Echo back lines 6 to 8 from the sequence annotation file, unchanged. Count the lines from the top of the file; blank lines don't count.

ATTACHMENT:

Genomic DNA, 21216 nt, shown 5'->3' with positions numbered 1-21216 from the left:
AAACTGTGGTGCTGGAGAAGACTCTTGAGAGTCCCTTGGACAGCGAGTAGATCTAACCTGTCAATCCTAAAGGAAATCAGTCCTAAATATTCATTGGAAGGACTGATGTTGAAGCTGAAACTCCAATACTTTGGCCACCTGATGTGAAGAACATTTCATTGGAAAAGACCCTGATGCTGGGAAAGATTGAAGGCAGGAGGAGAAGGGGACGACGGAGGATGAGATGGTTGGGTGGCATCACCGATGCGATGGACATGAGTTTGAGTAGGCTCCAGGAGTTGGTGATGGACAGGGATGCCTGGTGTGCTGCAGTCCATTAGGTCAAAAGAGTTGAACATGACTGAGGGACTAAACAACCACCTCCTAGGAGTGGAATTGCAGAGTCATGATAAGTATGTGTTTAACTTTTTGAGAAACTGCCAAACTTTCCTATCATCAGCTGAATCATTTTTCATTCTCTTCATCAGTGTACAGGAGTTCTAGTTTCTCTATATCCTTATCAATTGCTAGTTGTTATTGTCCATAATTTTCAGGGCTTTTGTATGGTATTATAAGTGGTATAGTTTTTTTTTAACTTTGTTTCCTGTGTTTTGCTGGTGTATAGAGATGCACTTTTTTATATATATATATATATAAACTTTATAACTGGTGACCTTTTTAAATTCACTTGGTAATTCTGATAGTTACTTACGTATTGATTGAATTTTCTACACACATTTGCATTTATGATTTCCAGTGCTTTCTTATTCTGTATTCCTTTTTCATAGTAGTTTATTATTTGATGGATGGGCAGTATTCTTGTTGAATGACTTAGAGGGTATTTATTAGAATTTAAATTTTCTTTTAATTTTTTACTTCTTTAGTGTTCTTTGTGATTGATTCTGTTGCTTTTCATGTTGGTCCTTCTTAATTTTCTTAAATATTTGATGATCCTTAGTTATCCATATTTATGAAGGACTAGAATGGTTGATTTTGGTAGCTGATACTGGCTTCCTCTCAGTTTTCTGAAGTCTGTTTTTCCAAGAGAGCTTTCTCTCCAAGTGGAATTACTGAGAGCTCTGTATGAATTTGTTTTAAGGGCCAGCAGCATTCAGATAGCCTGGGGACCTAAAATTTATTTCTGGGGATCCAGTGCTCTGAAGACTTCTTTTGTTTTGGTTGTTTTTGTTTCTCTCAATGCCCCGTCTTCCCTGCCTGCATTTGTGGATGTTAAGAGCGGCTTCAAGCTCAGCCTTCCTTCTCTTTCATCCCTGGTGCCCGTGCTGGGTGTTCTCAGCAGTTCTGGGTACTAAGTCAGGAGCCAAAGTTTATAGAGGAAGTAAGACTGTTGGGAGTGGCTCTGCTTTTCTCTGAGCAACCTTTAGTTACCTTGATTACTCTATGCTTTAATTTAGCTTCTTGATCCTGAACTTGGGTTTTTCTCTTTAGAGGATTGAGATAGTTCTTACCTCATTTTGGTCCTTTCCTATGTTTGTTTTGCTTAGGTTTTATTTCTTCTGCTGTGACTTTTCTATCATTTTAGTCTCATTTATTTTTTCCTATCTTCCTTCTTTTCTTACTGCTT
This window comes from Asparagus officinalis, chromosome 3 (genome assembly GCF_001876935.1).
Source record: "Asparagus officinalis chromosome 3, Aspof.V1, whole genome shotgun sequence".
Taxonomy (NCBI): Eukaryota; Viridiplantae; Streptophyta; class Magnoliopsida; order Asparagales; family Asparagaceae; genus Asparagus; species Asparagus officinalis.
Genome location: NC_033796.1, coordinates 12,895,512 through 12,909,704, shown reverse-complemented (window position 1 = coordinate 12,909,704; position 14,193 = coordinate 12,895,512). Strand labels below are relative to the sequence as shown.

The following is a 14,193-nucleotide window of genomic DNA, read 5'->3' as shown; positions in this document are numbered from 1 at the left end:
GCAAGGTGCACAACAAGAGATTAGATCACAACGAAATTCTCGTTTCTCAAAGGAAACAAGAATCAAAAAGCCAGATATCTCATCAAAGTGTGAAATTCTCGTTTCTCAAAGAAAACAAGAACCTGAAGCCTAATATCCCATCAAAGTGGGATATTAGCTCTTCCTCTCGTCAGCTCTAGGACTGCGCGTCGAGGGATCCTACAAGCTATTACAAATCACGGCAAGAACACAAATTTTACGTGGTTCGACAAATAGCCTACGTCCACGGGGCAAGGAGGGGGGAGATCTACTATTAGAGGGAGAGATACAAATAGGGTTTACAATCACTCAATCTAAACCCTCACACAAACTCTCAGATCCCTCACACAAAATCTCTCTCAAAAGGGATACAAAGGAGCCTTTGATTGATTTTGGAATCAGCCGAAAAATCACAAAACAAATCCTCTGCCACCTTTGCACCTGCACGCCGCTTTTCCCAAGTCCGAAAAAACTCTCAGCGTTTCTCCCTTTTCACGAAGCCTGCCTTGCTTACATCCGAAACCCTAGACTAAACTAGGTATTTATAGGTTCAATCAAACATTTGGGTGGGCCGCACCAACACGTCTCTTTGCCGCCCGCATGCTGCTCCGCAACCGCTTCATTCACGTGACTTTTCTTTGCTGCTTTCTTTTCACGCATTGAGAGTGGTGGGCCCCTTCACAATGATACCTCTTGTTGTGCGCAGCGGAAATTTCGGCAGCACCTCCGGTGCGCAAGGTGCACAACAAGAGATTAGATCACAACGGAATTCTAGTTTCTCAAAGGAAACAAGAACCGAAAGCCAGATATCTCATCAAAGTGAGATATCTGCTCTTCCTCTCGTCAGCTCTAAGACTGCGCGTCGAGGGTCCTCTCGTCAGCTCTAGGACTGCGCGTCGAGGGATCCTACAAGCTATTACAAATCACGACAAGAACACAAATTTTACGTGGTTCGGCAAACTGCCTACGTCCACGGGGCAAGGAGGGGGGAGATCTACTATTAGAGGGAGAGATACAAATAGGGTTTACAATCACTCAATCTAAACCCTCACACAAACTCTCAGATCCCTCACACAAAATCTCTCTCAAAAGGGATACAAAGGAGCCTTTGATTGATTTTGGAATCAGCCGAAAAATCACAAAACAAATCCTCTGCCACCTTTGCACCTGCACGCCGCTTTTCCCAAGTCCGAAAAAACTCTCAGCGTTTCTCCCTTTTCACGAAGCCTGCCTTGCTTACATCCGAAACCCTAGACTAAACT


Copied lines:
Genome location: NC_033796.1, coordinates 12,895,512 through 12,909,704, shown reverse-complemented (window position 1 = coordinate 12,909,704; position 14,193 = coordinate 12,895,512). Strand labels below are relative to the sequence as shown.

The following is a 14,193-nucleotide window of genomic DNA, read 5'->3' as shown; positions in this document are numbered from 1 at the left end:
GCAAGGTGCACAACAAGAGATTAGATCACAACGAAATTCTCGTTTCTCAAAGGAAACAAGAATCAAAAAGCCAGATATCTCATCAAAGTGTGAAATTCTCGTTTCTCAAAGAAAACAAGAACCTGAAGCCTAATATCCCATCAAAGTGGGATATTAGCTCTTCCTCTCGTCAGCTCTAGGACTGCGCGTCGAGGGATCCTACAAGCTATTACAAATCACGGCAAGAACACAAATTTTACGTGGTTCGACAAATAGCCTACGTCCACGGGGCAAGGAGGGGGGAGATCTACTATTAGAGGGAGAGATACAAATAGGGTTTACAATCACTCAATCTAAACCCTCACACAAACTCTCAGATCCCTCACACAAAATCTCTCTCAAAAGGGATACAAAGGAGCCTTTGATTGATTTTGGAATCAGCCGAAAAATCACAAAACAAATCCTCTGCCACCTTTGCACCTGCACGCCGCTTTTCCCAAGTCCGAAAAAACTCTCAGCGTTTCTCCCTTTTCACGAAGCCTGCCTTGCTTACATCCGAAACCCTAGACTAAACTAGGTATTTATAGGTTCAATCAAACATTTGGGTGGGCCGCACCAACACGTCTCTTTGCCGCCCGCATGCTGCTCCGCAACCGCTTCATTCACGTGACTTTTCTTTGCTGCTTTCTTTTCACGCATTGAGAGTGGTGGGCCCCTTCACAATGATACCTCTTGTTGTGCGCAGCGGAAATTTCGGCAGCACCTCCGGTGCGCAAGGTGCACAACAAGAGATTAGATCACAACGGAATTCTAGTTTCTCAAAGGAAACAAGAACCGAAAGCCAGATATCTCATCAAAGTGAGATATCTGCTCTTCCTCTCGTCAGCTCTAAGACTGCGCGTCGAGGGTCCTCTCGTCAGCTCTAGGACTGCGCGTCGAGGGATCCTACAAGCTATTACAAATCACGACAAGAACACAAATTTTACGTGGTTCGGCAAACTGCCTACGTCCACGGGGCAAGGAGGGGGGAGATCTACTATTAGAGGGAGAGATACAAATAGGGTTTACAATCACTCAATCTAAACCCTCACACAAACTCTCAGATCCCTCACACAAAATCTCTCTCAAAAGGGATACAAAGGAGCCTTTGATTGATTTTGGAATCAGCCGAAAAATCACAAAACAAATCCTCTGCCACCTTTGCACCTGCACGCCGCTTTTCCCAAGTCCGAAAAAACTCTCAGCGTTTCTCCCTTTTCACGAAGCCTGCCTTGCTTACATCCGAAACCCTAGACTAAACT